Title: Under the Never Sky
Author: Veronica Rossi
Released: January 3rd 2012
Pages: 374 (Paperback)
Buy: Amazon UK / Amazon US
Worlds kept them apart. Destiny brought them together.
has lived her whole life in the protected dome of Reverie. Her entire
world confined to its spaces, she's never thought to dream of what lies
beyond its doors. So when her mother goes missing, Aria knows her
chances of surviving in the outer wasteland long enough to find her are
Then Aria meets an outsider named Perry. He's searching for
someone too. He's also wild - a savage - but might be her best hope at
If they can survive, they are each other's best hope for finding answers.
So I went into my local library in search of a specific book, and as I was browsing the Teenage Fiction section, I suddenly stumble upon this, and nearly scream - though of course I didn't, since they would have probably chucked me out. I've wanted to read this novel since forever, but I was never able to get my hands on a copy until recently. I have to say, I thought the hype was worth it.
To begin with, I found the concept of this strage world difficult to understand. Aria, the main female protagonist, lives in Reverie, a safe Pod where some of civilization are protected from the harsh conditions of the Aether - a massive expanse in the sky that randomly sparks chemical storms that devastate large areas of land all at one time.There, the citizens live in two places at once through a piece of technology called a Smarteye - something that secures itself to your face and which you can use to mentally travel to a vast majority of Realms, literally making any of your dreams a reality. Peregrine, the main male protagonist, lives Outside in the wild under the Aether, living in a tribe known as the Tides. However, despite living in fear of Aether storms, Perry is connected to it and was born with two of three known special powers - he is a Scire and a Seer, meaning that he has supersenory hearing and can see deeper than everyone else. In an unexpected turn of events, despite their differences, the pair need each other to survive and to find what they have lost.
Can I just go straight into ranting about Perry? Um, WHOAR! I don't care how sad it is, I have an undeniable book crush on him. Who couldn't? Muscular, rugged, intelligent, daring - can he not just be real? I loved Rossi's development of his character; she managed to target exactly the kind of guy most YA readers would go for, which managed to capture the reader's attention even if the storyline didn't. Aria was fantastic too, just the kind of female heroine I love in a novel - she was put in harsh circumstances, got hurt a lot, but instead of constantly whining she got on with it, developing her skills and becoming stronger and braver, I liked her so much so that even when - SPOILER ALERT - it turned out she was an Aud (possibly the most predictable plot twist ever) I still didn't hate her! Which is a good thing, might I add, since I seem to end up hating a lot of heroine's lately.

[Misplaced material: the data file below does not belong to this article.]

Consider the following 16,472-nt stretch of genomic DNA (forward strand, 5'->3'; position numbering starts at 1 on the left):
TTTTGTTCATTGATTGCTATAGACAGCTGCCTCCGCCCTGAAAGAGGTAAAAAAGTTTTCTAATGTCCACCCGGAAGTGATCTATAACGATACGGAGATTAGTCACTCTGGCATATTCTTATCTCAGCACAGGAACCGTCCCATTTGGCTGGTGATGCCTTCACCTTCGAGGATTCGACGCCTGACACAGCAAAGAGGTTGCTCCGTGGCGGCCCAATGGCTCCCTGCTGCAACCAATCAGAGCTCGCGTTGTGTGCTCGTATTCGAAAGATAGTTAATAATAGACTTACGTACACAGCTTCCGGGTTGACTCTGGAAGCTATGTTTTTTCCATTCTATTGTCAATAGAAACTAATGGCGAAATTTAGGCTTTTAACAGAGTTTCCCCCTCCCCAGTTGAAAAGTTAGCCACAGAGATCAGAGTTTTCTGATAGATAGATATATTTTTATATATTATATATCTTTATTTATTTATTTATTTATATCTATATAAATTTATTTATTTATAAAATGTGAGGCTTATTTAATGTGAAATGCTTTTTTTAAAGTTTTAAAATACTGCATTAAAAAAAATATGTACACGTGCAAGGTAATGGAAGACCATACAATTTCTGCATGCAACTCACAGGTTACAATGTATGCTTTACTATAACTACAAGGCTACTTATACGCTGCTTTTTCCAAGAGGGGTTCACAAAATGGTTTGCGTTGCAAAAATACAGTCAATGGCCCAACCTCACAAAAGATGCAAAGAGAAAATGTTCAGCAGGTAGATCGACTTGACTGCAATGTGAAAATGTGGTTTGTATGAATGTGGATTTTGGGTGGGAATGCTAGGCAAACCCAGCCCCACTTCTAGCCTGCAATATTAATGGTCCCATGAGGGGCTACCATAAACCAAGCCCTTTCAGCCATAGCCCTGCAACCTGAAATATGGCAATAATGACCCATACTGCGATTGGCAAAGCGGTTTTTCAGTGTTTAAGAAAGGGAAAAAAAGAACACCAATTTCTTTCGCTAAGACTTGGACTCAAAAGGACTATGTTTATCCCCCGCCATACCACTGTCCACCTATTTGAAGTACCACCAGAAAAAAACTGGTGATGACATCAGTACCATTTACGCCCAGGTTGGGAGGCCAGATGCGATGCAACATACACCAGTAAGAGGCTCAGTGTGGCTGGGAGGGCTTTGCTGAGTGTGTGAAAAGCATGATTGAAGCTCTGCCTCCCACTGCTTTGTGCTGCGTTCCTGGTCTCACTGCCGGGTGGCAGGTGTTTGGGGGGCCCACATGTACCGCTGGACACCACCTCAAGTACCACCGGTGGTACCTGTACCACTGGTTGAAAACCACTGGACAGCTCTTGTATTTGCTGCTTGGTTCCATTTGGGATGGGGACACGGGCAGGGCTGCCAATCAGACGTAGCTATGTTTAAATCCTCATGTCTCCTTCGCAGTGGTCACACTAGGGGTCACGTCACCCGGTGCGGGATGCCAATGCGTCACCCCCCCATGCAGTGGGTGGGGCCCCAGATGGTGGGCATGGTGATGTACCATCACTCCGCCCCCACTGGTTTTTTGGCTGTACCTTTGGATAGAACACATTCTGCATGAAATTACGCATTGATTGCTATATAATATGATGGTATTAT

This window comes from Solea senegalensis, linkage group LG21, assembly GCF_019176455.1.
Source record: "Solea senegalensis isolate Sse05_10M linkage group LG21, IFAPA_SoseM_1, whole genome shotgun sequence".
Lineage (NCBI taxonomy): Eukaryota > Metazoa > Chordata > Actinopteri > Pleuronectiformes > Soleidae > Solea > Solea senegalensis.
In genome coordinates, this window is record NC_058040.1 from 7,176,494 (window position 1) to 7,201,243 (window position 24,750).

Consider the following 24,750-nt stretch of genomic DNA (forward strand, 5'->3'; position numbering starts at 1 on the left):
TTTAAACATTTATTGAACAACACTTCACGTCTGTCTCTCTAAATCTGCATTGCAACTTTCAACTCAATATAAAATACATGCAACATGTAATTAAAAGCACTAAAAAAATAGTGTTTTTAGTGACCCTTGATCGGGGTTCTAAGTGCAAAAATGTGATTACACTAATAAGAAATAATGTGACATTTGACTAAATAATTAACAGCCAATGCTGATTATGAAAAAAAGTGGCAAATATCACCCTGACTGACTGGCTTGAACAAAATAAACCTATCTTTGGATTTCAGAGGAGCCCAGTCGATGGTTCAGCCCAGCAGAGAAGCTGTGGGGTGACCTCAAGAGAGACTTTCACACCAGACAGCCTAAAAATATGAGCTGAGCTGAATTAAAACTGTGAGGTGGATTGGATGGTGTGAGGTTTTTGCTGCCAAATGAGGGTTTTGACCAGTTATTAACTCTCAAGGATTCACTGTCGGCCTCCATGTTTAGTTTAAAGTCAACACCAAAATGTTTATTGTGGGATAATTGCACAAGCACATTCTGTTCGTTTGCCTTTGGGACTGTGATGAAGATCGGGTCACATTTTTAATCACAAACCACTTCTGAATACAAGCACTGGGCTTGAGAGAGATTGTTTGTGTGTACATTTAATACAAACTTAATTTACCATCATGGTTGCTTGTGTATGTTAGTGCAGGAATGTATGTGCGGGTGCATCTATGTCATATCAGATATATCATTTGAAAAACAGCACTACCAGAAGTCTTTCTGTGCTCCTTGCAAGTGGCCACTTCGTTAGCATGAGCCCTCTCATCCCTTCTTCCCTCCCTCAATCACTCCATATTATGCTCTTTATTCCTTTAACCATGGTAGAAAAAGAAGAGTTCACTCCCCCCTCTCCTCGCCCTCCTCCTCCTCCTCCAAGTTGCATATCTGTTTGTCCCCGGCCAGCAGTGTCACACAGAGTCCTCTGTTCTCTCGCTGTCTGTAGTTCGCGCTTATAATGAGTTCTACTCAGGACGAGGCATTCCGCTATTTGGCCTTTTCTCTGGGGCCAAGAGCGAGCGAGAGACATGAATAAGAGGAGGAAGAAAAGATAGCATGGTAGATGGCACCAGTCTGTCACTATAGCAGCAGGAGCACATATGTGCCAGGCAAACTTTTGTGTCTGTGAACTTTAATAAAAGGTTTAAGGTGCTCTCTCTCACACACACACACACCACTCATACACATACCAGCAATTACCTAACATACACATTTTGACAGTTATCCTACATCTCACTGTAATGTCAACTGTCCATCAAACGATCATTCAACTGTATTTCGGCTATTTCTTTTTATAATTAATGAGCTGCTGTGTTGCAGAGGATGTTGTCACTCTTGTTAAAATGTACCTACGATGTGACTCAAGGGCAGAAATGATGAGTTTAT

I also liked the characterisation of Roar, as he balanced Perry perfectly, and the two character's played off of each other. I also have a massive soft spot for Cinder - in the next installment, I definitely want to see more of him, as I think his character has a lot of potential.
The love between Perry and Aria, although obvious it would happen from the start, was revealed perfectly. It wasn't rushed and it wasn't "love at first sight" - despite the dystopian aspects, the love was portrayed realistically, which I thought helped the reader to bond to the characters. I was a bit worried that when Roar entered there would be a forced love triangle, as it seems to be with most novels nowadays, but luckily it wasn't, something I was more than happy to find out. Their love was natural, easy - I take my virtual hat off to Rossi for that one!
I thought the plot was incredibly good. Not an awful lot happens for how big the book is, yet it never got boring. There was a phase where I didn't feel motivated to read it, but I don't think that was down to the book, more to my mood. The pace was good and steady, giving the reader just enough detail to satisfy, but not enough to irritate. From some reviews I've skimmed few, Rossi's use of language was complained about, as some found it confusing. I didn't find this, however, which I'm surprised at considering I'm an easily-confused simpleton. I suppose the whole concept was, to begin with, difficult to understand, but as I read more of the book I just seemed to be able to flow along with the story.
Overall, I am addicted to this series, and am dying for more! I'm always wary around books that have been hyped up, as I'm usually setting myself up for disappointment. However, that was not the case for Under the Never Sky, and I would definitely recommend it to anyone who loves dystopian novels. A book it closely reminded me of was Pure by Julianna Baggot - however, this is so so so much better! If you read Pure and liked it, then you will fall head over heels for this.